The industrial revolution

The industrial revolution started in the early nineteenth century by developing the first steam engine. Until then people traveled by horse caused that the speed was limited. It was impossible to cover long distances for poorer people because they can’t afford a horse.

Suddenly, through the steam locomotive it was possible to cover long distances in a speed never done before. The steam locomotive also enables poorer people to travel.

This development opened a lot of new markets. The engine steam enabled the industrial revolution.
But in the twentieth-century cars and trucks get more popular and a lot of railways lines were decommissioned. Nowadays the steam locomotives were replaced by diesel and electric motor power.

steam engine


“train” out of wood 16th century, hungary

stephenson’s locomotion

The development from the beginning

 

In ancient times the people used logs to move heavy stocks. But this was really bulky so they started to cut the logs into pieces and fixed them on the containers. This was how the first wheel was invented. The streets in this time were out of sand and if it starts to rain the wheels sink down and left deep ruts. Soon the people created these ruts consciously to direct the vehicles.

In the late 15th century the first rails, out of wood, were found in Europe. They used parallel wood rails in the mines and wheels with flanges. But this solution was really wobbly so that they change the material from wood into iron in 1750. The wheels get iron mountings. This led to less friction loses but the rails were often broke.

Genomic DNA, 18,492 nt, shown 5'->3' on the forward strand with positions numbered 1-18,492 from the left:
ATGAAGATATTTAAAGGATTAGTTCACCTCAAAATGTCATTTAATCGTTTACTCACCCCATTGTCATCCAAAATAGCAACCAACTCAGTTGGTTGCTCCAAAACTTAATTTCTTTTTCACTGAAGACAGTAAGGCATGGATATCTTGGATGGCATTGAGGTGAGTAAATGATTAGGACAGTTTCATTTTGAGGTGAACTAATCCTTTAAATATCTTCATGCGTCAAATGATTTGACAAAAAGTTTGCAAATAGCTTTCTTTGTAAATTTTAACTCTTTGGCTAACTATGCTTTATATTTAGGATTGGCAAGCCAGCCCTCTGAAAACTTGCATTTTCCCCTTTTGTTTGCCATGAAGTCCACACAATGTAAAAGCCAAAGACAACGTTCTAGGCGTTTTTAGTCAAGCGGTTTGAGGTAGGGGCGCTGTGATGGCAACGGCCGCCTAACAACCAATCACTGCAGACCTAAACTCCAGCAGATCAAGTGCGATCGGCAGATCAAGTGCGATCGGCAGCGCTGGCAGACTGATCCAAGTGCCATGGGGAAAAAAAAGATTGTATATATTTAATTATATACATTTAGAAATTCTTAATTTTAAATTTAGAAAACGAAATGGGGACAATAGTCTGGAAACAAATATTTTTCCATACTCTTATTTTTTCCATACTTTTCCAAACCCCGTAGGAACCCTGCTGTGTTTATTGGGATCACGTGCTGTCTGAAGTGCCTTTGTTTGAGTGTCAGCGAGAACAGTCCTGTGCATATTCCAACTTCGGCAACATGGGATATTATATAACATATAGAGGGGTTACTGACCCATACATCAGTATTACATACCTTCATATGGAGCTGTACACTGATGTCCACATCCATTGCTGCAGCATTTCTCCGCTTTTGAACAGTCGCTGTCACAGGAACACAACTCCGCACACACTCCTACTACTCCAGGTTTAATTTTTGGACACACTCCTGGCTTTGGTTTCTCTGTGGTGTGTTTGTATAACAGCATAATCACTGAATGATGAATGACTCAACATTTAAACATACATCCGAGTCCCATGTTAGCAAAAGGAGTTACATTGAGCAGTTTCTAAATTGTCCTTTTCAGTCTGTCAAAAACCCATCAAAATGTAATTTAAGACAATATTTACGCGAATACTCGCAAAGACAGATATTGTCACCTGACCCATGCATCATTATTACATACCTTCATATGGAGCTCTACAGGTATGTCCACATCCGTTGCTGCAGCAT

The question how to replace horses with a more powerful engine rose in the late 18th century. There was only one solution, the steam engine. But it was too heavy, too big and too weak for mobile vehicles.

At first in 1804 the first useful locomotive was found by Richard Trevithick, a British engineer. He mounted a small but powerful high pressure stem engine on a chassis. The first locomotive was driven in a mine of Wales with five wagons, filled with ten tons iron and 70 workers.

But Trevithick’s locomotive failed because of the fragile rails and missed investors.
The next important and successfully person in the railway history was George Stephenson, also a British engineer. He took the locomotives out of the mines and improved the rails by using rolled iron.

On the 27th of September in 1825 the first railway line was opened between Stockton and Darlington. It was a 40 km long line and the locomotive was called “locomotion”.